NOMADS so complex small counties may have no choice but to regionalize
Big counties like Washoe and Clark, with dozens of workers, say NOMADS is so complex it takes about a year for a new caseworker to become proficient.
And according to Washoe’s NOMADS computer liaison, Annette Mansfield, in Washoe they have enough staff to divide up the work so they only have to learn part of the system.
“I don’t know how the little counties are going to do this,” she said.
“The smaller jurisdictions can’t do that,” said Douglas office manager Vicki Barnett. “Everybody has to know the whole program.”
“I don’t know how we’re going to do it,” echoed Douglas County Chief Deputy Brian Chally. “And we’ve had very, very experienced caseworkers.”
Douglas has four caseworkers and a couple of temporary employees working on NOMADS. Carson City has a half-dozen. Most other surrounding counties have fewer.
The problem is the sheer size of the computer program. It has more than 500 screens in all, more than 300 of which are used daily by Family Support, and a 900-page instruction manual.
Barnett says it will take upwards of a year for a new caseworker to learn enough to be self-sufficient and that, with a small staff, turnover can strip the entire office of experienced hands in a matter of weeks.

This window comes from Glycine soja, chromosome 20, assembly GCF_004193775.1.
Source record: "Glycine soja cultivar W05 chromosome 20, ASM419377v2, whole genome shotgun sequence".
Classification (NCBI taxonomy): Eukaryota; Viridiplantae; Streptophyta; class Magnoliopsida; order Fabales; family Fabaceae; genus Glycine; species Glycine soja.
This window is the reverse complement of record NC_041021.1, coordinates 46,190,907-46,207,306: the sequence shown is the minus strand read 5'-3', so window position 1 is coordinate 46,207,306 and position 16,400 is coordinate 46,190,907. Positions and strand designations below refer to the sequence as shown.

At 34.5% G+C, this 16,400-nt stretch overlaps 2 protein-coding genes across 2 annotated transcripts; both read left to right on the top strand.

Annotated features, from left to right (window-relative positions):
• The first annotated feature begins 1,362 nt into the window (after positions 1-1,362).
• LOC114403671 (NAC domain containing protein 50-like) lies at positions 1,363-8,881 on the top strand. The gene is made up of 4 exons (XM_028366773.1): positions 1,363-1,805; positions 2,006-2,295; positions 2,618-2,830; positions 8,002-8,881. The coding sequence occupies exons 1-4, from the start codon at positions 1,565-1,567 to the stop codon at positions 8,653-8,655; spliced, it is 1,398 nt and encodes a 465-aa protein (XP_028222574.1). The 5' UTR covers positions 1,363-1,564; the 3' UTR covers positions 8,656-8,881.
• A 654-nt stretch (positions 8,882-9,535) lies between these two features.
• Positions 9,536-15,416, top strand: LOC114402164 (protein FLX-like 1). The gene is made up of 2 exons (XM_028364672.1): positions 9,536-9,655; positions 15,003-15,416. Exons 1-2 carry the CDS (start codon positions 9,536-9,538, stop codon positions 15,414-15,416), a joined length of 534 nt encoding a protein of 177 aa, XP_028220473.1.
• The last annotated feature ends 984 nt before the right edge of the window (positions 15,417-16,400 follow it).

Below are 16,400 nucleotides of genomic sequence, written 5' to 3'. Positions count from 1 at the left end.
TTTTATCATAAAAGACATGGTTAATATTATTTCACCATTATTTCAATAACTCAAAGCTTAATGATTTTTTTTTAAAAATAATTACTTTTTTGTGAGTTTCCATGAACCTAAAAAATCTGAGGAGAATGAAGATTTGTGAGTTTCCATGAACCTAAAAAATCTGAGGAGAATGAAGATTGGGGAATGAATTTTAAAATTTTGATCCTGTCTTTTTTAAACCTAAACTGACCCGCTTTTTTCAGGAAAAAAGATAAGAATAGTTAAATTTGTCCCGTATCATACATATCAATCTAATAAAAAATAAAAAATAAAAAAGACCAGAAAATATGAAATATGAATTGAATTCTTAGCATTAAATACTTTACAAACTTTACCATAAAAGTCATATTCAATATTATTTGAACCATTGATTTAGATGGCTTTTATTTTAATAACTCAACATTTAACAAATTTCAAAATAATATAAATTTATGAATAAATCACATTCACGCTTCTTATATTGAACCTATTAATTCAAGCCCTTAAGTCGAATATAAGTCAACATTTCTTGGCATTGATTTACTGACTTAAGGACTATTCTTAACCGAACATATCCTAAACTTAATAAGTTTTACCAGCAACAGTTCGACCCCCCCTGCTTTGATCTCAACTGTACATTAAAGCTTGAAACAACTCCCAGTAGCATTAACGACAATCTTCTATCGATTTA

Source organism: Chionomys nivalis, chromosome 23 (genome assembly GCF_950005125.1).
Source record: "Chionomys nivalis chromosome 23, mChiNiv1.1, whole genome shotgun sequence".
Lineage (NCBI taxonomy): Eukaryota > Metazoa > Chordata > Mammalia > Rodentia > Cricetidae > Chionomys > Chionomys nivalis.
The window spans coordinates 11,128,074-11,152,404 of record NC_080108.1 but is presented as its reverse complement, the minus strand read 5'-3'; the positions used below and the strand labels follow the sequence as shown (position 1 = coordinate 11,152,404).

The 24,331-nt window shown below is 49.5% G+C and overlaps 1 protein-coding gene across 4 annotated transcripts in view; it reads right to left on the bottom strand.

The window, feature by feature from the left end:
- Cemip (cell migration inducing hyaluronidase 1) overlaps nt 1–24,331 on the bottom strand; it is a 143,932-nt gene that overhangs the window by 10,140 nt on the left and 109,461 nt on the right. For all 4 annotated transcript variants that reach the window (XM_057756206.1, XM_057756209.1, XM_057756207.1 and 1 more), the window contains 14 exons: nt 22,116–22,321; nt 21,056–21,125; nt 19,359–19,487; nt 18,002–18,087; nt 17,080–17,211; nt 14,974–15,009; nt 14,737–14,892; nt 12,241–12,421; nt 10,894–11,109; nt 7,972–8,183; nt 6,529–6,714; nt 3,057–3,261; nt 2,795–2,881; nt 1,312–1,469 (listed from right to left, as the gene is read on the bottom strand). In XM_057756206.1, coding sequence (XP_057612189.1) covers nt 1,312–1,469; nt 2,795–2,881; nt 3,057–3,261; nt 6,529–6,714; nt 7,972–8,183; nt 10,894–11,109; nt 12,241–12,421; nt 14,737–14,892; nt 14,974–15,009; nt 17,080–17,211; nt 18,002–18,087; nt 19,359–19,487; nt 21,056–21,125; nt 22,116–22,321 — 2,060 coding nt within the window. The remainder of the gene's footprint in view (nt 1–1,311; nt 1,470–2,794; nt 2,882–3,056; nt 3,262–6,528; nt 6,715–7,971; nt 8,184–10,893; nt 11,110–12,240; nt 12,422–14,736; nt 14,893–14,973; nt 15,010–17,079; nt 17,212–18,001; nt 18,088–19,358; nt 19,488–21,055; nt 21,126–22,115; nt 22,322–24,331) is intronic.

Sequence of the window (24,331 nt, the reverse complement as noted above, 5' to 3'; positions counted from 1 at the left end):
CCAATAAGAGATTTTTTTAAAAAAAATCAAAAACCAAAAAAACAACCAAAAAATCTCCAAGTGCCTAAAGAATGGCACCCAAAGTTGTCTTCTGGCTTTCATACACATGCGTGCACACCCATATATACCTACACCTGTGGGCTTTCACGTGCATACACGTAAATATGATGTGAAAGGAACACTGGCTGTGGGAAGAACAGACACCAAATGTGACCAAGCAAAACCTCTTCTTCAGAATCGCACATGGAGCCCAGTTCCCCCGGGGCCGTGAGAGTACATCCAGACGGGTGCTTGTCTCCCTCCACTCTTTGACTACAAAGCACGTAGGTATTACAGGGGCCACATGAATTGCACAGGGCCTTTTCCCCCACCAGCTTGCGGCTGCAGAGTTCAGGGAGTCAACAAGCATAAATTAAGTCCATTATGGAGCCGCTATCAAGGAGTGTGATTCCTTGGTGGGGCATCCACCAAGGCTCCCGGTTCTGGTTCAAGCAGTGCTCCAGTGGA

“That’s why (District Attorney) Scott Doyle has proposed we regionalize because we’re never going to have the staff to do all this,” said Chally.
Doyle told NOMADS officials and the Legislature he wants to explore the idea of combining family support functions with Carson City and Lyon County, and possibly other small counties in the area, so they have enough staff to handle the system.
Carson District Attorney Noel Waters agreed that may be the only answer.
“It’s asking someone to be superhuman to be adept in all areas of the program,” he said. “The complexity of NOMADS impels the conclusion that we will need additional staff.”
One way to get it, functionally, would be to regionalize the operation.
Welfare Director Myla Florence said her office agrees that is an idea to consider and plans to help Doyle and other Western Nevada DAs evaluate it. Welfare’s NOMADS chief Gary Stagliano said the state will help the small counties in any way they can with the project.